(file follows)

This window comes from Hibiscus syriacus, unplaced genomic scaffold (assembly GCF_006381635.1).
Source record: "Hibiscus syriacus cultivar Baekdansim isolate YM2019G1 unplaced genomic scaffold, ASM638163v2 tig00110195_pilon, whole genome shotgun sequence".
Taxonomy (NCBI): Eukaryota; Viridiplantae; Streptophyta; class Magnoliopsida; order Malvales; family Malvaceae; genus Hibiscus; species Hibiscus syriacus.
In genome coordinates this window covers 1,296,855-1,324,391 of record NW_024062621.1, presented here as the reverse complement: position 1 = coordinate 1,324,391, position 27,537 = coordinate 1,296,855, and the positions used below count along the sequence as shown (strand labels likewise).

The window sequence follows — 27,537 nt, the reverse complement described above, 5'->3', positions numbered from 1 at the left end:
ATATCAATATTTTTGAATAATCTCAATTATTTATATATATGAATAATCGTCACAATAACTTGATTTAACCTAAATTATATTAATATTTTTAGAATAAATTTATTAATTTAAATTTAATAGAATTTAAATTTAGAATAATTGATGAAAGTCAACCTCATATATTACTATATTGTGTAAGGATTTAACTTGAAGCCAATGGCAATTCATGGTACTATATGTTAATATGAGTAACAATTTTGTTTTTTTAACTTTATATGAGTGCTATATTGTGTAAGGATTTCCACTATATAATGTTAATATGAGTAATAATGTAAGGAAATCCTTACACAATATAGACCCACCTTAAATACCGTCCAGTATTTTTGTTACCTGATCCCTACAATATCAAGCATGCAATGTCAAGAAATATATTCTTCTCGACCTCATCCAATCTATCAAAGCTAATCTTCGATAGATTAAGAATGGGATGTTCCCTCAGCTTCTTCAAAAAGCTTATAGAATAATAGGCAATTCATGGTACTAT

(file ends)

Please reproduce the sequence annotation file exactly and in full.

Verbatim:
This window comes from Hibiscus syriacus, unplaced genomic scaffold (assembly GCF_006381635.1).
Source record: "Hibiscus syriacus cultivar Baekdansim isolate YM2019G1 unplaced genomic scaffold, ASM638163v2 tig00110195_pilon, whole genome shotgun sequence".
Taxonomy (NCBI): Eukaryota; Viridiplantae; Streptophyta; class Magnoliopsida; order Malvales; family Malvaceae; genus Hibiscus; species Hibiscus syriacus.
In genome coordinates this window covers 1,296,855-1,324,391 of record NW_024062621.1, presented here as the reverse complement: position 1 = coordinate 1,324,391, position 27,537 = coordinate 1,296,855, and the positions used below count along the sequence as shown (strand labels likewise).

The window sequence follows — 27,537 nt, the reverse complement described above, 5'->3', positions numbered from 1 at the left end:
ATATCAATATTTTTGAATAATCTCAATTATTTATATATATGAATAATCGTCACAATAACTTGATTTAACCTAAATTATATTAATATTTTTAGAATAAATTTATTAATTTAAATTTAATAGAATTTAAATTTAGAATAATTGATGAAAGTCAACCTCATATATTACTATATTGTGTAAGGATTTAACTTGAAGCCAATGGCAATTCATGGTACTATATGTTAATATGAGTAACAATTTTGTTTTTTTAACTTTATATGAGTGCTATATTGTGTAAGGATTTCCACTATATAATGTTAATATGAGTAATAATGTAAGGAAATCCTTACACAATATAGACCCACCTTAAATACCGTCCAGTATTTTTGTTACCTGATCCCTACAATATCAAGCATGCAATGTCAAGAAATATATTCTTCTCGACCTCATCCAATCTATCAAAGCTAATCTTCGATAGATTAAGAATGGGATGTTCCCTCAGCTTCTTCAAAAAGCTTATAGAATAATAGGCAATTCATGGTACTAT